Current status of legislative procedure
The Directive was approved by the European Parliament on 11 November 2010 and adopted by the Council on 27 May 2011. The Directive has been published in the Official Journal on 1 July 2011 and entered into force on 21 July 2011. It will enter into force on the twentieth day following its publication in the Official Journal of the EU. This is expected now not to take place in June 2011. Member States have two years to implement the provisions of the Directive into national law.
As noted above, there are some transitional provisions and review provisions in relation to the rules on marketing AIF to EU investors.
No Level 2 measures have yet been published in draft form or approved. However, ESMA is currently consulting the EU professionals on a draft technical advice to the European Commission on possible implementing measures of the Directive. Responses are expected for 13 September 2011.
As the Directive has been prepared under the Lamfalussy process1, the Directive itself is merely the framework for the regulation of the industry. More detailed rules are to be set out in subsequent directives and/or regulations. The Directive itself sets out a long list of areas that are reserved for these Level 2 measures in Recital (79) et sqq. In addition, many of the Articles of the Directive also provide that additional regulation is to follow (for example, a large amount of additional regulation is provided for in relation to depositaries. No draft text of these measures has yet been prepared or circulated and it is therefore difficult to get a full sense of the impact of measures on managers, although the ESMA consultation paper grants an initial insight on the prospective implementation. It may be for example that a provision in the Directive which looks as if it could be implemented with relatively minor changes to existing systems and controls could become significantly more costly and time consuming to implement once the Level 2 measures are finalised.
Implementation in Germany
At present, there is no official announcement as to how the Directive will be implemented into German law.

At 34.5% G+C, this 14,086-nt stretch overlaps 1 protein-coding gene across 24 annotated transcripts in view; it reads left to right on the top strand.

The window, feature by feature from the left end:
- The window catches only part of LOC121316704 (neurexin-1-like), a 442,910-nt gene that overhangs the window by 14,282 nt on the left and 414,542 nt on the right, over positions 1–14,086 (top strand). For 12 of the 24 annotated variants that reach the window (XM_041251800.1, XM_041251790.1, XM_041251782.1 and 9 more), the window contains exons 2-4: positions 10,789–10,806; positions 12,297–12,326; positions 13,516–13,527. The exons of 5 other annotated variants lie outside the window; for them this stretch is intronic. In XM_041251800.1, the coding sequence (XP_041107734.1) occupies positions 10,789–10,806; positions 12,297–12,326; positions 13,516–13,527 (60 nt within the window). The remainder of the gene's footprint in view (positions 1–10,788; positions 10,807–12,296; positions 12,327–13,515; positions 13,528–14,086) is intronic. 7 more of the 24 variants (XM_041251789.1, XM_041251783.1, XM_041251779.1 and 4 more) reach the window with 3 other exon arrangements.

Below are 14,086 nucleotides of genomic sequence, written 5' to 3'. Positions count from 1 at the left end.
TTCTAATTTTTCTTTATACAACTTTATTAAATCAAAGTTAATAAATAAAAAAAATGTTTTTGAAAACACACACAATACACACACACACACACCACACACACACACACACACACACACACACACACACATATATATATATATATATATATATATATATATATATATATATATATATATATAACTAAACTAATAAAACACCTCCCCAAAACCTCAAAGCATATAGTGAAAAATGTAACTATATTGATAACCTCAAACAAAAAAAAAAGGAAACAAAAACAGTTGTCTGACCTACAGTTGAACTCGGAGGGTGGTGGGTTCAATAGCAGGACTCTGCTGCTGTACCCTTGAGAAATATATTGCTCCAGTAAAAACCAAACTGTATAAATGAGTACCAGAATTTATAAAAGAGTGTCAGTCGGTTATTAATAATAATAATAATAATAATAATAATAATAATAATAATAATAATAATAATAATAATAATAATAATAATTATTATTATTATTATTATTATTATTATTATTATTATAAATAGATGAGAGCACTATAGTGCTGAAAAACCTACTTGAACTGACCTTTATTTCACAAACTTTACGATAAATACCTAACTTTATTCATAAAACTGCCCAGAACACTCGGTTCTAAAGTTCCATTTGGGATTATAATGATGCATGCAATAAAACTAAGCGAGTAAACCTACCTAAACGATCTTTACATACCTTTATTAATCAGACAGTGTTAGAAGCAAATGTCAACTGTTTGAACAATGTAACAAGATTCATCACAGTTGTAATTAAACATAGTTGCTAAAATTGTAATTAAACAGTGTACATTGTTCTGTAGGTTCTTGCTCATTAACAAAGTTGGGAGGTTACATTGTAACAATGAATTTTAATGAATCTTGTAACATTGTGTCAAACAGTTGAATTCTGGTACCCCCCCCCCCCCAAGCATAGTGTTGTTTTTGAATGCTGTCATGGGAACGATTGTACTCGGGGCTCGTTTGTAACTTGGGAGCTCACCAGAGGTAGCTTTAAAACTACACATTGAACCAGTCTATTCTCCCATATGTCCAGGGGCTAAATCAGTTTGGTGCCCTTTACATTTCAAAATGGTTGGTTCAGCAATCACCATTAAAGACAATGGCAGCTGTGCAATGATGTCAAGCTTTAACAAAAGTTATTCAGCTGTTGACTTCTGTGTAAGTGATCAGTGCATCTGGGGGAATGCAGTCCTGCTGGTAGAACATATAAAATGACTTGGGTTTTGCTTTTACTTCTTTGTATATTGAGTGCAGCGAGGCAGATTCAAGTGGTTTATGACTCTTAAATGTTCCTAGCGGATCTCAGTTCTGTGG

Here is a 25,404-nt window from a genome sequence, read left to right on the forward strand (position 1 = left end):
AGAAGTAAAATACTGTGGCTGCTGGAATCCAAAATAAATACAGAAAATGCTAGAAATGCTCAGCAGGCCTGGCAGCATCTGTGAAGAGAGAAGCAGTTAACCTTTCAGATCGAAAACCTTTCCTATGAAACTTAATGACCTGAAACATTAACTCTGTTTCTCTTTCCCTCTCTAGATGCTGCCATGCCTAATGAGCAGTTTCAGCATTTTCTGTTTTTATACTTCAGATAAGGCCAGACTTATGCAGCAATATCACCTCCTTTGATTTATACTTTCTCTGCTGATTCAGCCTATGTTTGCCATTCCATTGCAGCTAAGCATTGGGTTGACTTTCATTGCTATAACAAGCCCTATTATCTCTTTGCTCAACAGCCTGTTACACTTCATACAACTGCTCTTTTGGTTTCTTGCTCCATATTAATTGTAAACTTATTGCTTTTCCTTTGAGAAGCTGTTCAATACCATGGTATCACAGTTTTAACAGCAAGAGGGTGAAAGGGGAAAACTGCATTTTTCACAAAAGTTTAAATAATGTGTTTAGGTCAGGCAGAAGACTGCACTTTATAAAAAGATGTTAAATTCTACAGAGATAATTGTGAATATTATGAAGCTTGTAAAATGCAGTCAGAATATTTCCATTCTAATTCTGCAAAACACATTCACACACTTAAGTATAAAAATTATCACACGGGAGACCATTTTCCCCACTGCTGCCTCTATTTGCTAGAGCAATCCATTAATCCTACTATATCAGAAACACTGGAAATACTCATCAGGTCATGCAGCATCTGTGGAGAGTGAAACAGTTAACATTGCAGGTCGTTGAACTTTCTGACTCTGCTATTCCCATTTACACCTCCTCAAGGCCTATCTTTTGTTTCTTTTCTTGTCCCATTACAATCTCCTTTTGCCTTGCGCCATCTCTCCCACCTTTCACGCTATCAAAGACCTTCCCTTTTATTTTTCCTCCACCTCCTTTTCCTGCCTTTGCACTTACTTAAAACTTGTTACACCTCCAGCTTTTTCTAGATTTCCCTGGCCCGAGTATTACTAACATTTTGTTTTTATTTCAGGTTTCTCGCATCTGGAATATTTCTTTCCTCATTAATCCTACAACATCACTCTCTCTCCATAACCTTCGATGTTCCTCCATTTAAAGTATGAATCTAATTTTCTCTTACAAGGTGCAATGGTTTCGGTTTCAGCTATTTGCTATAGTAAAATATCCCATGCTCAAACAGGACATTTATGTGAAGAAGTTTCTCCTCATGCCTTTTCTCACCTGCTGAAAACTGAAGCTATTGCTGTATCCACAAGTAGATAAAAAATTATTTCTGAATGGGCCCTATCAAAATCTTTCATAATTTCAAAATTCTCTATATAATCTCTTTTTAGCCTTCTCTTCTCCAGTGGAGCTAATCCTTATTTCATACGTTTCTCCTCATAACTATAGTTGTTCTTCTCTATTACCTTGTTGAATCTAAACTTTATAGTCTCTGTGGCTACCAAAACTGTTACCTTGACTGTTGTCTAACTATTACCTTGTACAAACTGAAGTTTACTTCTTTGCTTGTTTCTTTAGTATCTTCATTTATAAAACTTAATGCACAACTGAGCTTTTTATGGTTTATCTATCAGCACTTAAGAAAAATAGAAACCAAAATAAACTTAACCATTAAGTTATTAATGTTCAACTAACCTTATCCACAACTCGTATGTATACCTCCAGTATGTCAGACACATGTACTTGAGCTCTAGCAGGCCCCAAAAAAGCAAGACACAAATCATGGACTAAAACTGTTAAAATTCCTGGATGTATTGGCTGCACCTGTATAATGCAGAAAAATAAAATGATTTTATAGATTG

However, there are strong indications that the Directive will likely be implemented by significant revisions of the German Investment Act (Investmentgesetz – “InvG”). Many other regulatory and commercial laws will need to be amended in implementing the Directive.
Currently, the InvG regulates open-ended funds, special funds, hedge funds and UCITS only. Other fund types, such as closed-ended real estate funds, private equity funds or funds without investment restrictions, are subject to the so called Grey Market Regulation which by international standards is subject to a low level of regulation. With the implementation of the Directive the Grey Market funds would need to be included in the scope of the InvG.
Germany's "Competent Authority" will be the BaFin.
See here for our article regarding the implementation of the Directive on national level and its consequences for the fund industry in Germany (in German).”.
Implementation in UK
The UK Government has not yet indicated how it will implement the Directive. It is to be expected that it will be implemented by a combination of amendments to the Financial Services and Markets Act 2000 and its subordinate legislation (in particular the Financial Services and Markets Act 2000 (Regulated Activities) Order 2001 and the Financial Services and Markets Act 2000 (Promotion of Collective Investment Schemes) (Exemptions) Order 2001) with the more detailed requirements on managers and depositaries being implemented through changes to the successor rules to the Financial Services Authority Handbook of Rules and Guidance.2
The "Competent Authority" for the UK is likely to be the Consumer Protection and Markets Authority, the new regulator that is expected to be established to take over certain functions of the current Financial Services Authority.
Implementation in France
There is no indication as to when the Directive will be implemented into French legislation and in what form. However, in light of, inter alia, recent public debates from the French Parliament relating to banking and financial regulations, it seems fair to anticipate that France will, as the new president of the G20, want to be at the forefront of the transposition process. A "Haut Comité de Place" gathering French professionals has been set up to discuss the prospective implementing measures.
The Directive will most probably be implemented by a combination of amendments to: (i) the French Monetary and Financial Code (Code Monétaire et Financier) in relation to the implementation of the Directive's general principles; and (ii) the General Regulation of the Autorité des Marchés Financiers (AMF) in relation to the implementation of specific application criteria, such as those relating to the delegation of AIFM functions.